Monday 3rd April 2023. 1:30pm to 4.15pm
Leader : Colin Howes.
Also present : Nora (B); Gerri (S) & John (S).
Due to problems of safe access to the Went Gorge at Wentbridge, to see the springtime carpets of Wood Anemones, it was decided to divert to Wadworth Wood south of the M18 to experience a similar limestone woodland flora.
We arranged to meet at the western end of Short Gate, Wadworth, parking outside the agricultural buildings, keeping clear of any entrances or gateways and walking the final section of Short Gate onto the woodland rides (as we had on 10 April 2022).
While assembling, we were challenged by a local householder who claimed that (1) Short Gate was a private road [in fact there was no signage to that effect], (2) we were obstructing access to the farm buildings [in fact we weren’t parked over any entrances or gateways], and (3) that where we had parked left us vulnerable to damage from the huge pieces of agricultural equipment operating in the area … Spraying rigs were mentioned. [We observed that due to the prevailing brisk winds, spraying would be illegal under these condition]. She further advised that Wadworth Wood was Private, (belonging to the Foljambe Estate and that official access was via a public footpath across the arable fields either from Wadworth Village (Hall Farm SK566972) or from Green Lane (at SK563972).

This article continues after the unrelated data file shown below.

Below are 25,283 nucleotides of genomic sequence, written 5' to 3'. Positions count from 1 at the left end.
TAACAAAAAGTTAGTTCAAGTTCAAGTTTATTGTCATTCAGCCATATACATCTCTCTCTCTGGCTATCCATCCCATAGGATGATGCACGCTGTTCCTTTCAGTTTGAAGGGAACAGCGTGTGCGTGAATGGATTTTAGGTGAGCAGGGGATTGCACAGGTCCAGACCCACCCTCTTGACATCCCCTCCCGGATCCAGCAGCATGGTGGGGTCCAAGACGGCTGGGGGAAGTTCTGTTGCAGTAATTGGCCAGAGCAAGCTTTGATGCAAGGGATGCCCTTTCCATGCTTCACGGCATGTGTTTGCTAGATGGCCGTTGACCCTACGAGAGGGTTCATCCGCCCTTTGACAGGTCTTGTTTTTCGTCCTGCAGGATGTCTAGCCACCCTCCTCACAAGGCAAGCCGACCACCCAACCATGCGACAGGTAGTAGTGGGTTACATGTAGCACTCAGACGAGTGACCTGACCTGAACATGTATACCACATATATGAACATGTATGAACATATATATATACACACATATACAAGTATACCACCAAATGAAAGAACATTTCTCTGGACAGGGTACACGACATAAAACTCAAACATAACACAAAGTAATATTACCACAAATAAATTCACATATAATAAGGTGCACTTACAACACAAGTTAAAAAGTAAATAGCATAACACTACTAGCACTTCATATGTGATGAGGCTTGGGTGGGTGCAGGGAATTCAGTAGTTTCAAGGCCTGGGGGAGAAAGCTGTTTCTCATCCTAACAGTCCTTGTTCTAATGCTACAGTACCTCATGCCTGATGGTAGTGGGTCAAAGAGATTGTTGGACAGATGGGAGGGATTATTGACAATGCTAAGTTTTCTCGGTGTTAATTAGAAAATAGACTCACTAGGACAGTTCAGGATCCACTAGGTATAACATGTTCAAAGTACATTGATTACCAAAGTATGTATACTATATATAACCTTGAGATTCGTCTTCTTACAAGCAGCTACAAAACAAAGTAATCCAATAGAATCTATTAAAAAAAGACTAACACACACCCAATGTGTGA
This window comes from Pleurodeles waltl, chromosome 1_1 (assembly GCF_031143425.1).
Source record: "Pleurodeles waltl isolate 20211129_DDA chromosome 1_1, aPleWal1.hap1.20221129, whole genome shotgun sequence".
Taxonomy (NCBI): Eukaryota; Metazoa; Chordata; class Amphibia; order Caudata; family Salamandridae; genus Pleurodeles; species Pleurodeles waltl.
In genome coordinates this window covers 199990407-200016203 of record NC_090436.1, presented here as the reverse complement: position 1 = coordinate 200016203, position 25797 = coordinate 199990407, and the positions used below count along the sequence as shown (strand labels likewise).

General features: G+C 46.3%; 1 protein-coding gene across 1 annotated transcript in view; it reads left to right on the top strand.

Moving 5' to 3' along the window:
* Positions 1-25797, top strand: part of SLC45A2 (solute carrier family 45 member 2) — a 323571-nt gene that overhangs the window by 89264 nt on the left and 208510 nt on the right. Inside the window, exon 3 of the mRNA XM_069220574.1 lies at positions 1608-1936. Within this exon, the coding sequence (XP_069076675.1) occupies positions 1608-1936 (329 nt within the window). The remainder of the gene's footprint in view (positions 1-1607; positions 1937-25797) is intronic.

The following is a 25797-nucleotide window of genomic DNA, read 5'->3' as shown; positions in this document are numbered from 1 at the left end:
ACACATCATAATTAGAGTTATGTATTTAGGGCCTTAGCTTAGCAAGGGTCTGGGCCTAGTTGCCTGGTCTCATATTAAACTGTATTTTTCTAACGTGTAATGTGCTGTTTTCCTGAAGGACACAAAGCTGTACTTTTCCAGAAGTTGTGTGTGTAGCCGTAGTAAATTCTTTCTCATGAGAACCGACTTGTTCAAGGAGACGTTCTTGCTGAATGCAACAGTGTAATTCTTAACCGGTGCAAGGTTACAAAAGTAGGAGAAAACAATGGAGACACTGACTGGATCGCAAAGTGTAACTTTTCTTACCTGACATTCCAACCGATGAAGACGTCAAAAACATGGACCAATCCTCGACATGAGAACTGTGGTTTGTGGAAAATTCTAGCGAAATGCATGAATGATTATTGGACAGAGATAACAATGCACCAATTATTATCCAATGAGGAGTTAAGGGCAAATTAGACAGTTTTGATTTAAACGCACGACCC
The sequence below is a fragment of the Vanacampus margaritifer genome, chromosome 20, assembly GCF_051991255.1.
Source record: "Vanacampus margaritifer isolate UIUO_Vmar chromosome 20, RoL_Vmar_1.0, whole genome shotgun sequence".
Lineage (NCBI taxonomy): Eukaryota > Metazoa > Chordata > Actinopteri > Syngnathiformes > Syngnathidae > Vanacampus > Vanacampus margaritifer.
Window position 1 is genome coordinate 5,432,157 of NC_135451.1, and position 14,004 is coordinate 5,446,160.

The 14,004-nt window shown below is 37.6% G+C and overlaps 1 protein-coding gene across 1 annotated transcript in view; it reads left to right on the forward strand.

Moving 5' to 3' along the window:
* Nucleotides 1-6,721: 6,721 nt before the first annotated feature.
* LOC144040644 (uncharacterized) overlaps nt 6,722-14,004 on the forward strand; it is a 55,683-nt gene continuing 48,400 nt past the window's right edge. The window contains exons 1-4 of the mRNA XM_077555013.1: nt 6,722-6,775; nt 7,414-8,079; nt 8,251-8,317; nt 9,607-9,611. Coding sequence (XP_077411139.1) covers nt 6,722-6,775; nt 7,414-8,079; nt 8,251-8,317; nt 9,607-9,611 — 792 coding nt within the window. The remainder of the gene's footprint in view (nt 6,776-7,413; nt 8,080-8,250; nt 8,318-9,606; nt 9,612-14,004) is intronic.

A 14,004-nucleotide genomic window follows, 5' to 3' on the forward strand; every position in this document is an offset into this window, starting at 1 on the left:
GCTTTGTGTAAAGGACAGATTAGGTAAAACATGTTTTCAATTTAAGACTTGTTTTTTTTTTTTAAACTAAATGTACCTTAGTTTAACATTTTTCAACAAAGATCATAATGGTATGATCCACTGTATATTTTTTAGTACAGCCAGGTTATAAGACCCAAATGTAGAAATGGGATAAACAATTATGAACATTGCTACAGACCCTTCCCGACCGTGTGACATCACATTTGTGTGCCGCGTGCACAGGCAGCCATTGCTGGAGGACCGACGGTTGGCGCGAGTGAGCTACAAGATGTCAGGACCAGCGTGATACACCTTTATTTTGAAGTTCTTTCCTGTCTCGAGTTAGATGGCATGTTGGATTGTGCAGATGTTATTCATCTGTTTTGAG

Altered Route: Since the above mentioned advice was going to create further parking problems and involve long walks across treated crops, we decided to make for the layby on Long Gate (the B6094 at SK555961) and to access the wood via Paddock Lane, the signposted Bridle Way. We decided to limit our route to clearly defined woodland rides, heading north towards the motorway underpass (SK552972), east along the Wadworth public footpath to SK554972 and returning south via Centre Riding to SK556967 and the short length of the perimeter woodland track, re-joining Paddock Lane at SK554966 and back to the busy B6094.
Aims: The aims of the excursion were to enjoy the flush of spring flowers, particularly the Wood Anemones and to record the arrival of any spring migrants (not to forget records for Mick Townsends Phenology monitoring). The wood (recognised as a DMBC Local Wildlife Site) was surveyed by the Doncaster Nats in 1992 & 93, and was the subject of a Nats publication edited by Dorothy Bramley (Bramley, 1993).